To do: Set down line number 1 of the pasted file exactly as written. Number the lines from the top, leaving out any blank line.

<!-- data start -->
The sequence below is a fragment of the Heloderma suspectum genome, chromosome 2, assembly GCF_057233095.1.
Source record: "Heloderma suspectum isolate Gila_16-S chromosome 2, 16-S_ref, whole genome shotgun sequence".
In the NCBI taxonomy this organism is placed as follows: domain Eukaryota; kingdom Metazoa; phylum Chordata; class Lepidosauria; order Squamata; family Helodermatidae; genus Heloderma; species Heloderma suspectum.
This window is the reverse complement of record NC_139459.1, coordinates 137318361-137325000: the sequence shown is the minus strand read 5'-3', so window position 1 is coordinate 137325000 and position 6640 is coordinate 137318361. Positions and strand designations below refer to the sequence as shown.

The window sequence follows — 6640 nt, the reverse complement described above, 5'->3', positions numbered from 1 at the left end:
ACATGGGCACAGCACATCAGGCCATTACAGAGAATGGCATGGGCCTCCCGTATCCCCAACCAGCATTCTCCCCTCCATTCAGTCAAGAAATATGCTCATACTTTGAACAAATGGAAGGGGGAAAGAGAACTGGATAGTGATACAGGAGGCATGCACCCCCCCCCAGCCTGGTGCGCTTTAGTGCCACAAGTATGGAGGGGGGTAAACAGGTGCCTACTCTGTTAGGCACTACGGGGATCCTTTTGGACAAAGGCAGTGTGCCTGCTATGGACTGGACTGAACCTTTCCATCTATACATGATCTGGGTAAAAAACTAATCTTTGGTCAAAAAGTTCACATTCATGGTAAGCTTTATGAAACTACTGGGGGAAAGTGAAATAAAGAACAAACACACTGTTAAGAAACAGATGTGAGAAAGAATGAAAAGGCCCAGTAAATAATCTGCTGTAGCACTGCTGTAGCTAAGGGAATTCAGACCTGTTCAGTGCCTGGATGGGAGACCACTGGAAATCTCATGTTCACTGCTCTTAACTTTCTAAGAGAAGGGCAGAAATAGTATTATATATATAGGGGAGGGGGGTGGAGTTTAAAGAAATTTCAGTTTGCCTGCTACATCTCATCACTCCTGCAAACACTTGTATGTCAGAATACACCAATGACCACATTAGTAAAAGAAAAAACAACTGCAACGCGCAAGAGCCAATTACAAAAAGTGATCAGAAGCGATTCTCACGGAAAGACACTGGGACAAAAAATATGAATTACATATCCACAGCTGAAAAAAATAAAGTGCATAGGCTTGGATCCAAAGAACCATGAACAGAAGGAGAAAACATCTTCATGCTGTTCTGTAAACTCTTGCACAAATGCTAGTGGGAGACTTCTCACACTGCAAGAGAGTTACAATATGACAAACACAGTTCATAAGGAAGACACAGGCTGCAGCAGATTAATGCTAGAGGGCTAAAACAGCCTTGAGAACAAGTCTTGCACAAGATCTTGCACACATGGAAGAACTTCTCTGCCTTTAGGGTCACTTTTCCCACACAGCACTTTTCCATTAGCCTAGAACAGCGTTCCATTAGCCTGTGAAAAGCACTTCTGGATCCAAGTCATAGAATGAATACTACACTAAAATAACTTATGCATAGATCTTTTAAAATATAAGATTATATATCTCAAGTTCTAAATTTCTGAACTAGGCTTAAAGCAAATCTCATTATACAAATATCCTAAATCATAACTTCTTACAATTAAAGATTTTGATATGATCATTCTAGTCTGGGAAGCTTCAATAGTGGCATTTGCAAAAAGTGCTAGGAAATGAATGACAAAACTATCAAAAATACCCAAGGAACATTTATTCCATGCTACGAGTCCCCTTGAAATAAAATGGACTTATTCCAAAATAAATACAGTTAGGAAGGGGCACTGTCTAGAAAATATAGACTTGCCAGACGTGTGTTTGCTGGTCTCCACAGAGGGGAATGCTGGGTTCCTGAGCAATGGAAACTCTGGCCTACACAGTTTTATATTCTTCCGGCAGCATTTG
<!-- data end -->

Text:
The sequence below is a fragment of the Heloderma suspectum genome, chromosome 2, assembly GCF_057233095.1.